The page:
When I set out writing this blog, I wanted to ensure that I was writing some code every day, even if only a little. Work has been slow lately, so this hasn’t been too hard to accomplish. Sadly, I’d also expected to be making more progress in a day than I accomplished today. Still, perhaps the failures are as worth recording as the successes.In this case, I was setting out to knock off some more of the bugs that afflicted my initial implementation. You’ll recall that while I just recently enabled the ability to calculate something on any line, I also had a few other problems:

  1. I can’t put spaces in an expression
  2. Crap characters appear after results in some cases
  3. After doing one math result, it does no more
  4. I want cool animations!

Number 4 is going to have to wait a while, I think. After that post, the awesome Mike Piatek-Jimenez wrote with a bit of advice regarding item 1: my NSRange is probably not correct. And indeed, that turned out to be the case. In my calculate: method, I had the equal sign that triggers the method output the “=” into the text view prior to doing the work of gathering the calculation. And then I was screening it out when I selected my bit of text! Stupid. That helped a lot, actually, taking care of both issues 1 and 3. So now I can run all the calculations I want.

Interestingly, I’m having a semi-issue in that NSLog continues to stop working after the initial calculation. I’ve got my calculator method echoing out the keyboard input, but that stops occurring after that first time you hit “=”.

And the junk characters of item 2? This is very much still an issue, and it appears more pernicious than I first thought. In fact, the type and number of characters that appear afterward seems random and spiteful, if not downright capricious. It suggests to me that some extra memory is being tacked on. Here’s a video of the current Napkin in action:

Take note of that final calculation, where it spits out a pile of crap after the answer. Here’s a funnier thing. I go back to that last answer, delete everything to the equal sign and hit “=” to trigger the calculation. Here’s the screen now:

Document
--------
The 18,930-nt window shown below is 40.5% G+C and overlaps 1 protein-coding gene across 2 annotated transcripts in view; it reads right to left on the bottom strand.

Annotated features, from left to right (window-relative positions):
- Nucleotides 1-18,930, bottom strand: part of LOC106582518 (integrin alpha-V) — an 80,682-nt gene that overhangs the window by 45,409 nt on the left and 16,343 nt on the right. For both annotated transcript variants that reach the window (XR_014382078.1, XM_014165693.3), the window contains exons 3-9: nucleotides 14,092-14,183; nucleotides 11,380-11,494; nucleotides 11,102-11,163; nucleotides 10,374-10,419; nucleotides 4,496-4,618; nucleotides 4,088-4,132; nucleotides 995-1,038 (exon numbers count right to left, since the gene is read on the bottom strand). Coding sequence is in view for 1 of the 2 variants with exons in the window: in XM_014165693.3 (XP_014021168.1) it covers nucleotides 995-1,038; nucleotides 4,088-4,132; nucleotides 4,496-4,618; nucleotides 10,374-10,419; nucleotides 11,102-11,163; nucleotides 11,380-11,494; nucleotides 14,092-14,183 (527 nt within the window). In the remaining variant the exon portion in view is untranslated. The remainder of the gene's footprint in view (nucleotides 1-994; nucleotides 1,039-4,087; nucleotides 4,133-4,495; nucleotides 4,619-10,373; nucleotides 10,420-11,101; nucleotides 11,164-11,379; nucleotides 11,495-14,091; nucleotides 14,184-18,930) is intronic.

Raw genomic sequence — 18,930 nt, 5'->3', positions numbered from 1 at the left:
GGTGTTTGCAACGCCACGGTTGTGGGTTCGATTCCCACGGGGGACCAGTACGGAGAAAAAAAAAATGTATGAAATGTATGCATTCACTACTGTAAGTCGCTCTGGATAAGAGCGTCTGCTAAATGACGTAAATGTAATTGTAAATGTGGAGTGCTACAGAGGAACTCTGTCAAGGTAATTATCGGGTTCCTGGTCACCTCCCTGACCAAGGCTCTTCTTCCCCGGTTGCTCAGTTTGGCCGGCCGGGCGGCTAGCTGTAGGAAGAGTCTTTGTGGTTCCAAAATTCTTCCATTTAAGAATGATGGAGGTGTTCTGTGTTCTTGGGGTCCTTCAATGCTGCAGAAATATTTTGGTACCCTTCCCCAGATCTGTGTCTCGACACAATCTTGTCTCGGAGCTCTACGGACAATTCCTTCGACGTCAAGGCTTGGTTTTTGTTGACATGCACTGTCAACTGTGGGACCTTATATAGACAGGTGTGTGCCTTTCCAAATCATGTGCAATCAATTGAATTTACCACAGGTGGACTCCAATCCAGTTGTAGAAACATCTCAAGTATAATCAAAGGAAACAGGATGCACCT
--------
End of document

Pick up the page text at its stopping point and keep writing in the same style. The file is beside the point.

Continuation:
You can’t tell me that’s not some other bit of memory getting all up in my business! My suspicions right now are falling on the bytes: method of NSData, which is responsible for converting the NSData output of the pipe which provides the calculation into an NSString:

NSString *result = [NSString stringWithFormat:@”%s”, [stdOutData bytes]];

If I run the NSString method length: on result, I get not just the number that mybc provides, but the junk on the end as well!

All this stuff is very interesting, but I’m still not quite sure where to head next. I’ve got an offer from a fellow Tacow-er to have a look at my code, so I’m hoping he’ll be able to help. In either case, I’ll be banging away at this until it’s working. Stay tuned…

Update: A few hours later, and some searching through Cocoa Dev has turned up an answer to the junk data. Turns out that I wasn’t implementing my conversion from NSData to a string correctly. Here’s the correct code:

NSData *stdOutData = [[[calcTask standardOutput] fileHandleForReading] readDataToEndOfFile];

And with that, no more junk data. I think I just earned myself another episode of The Wire for that. Catch you tomorrow!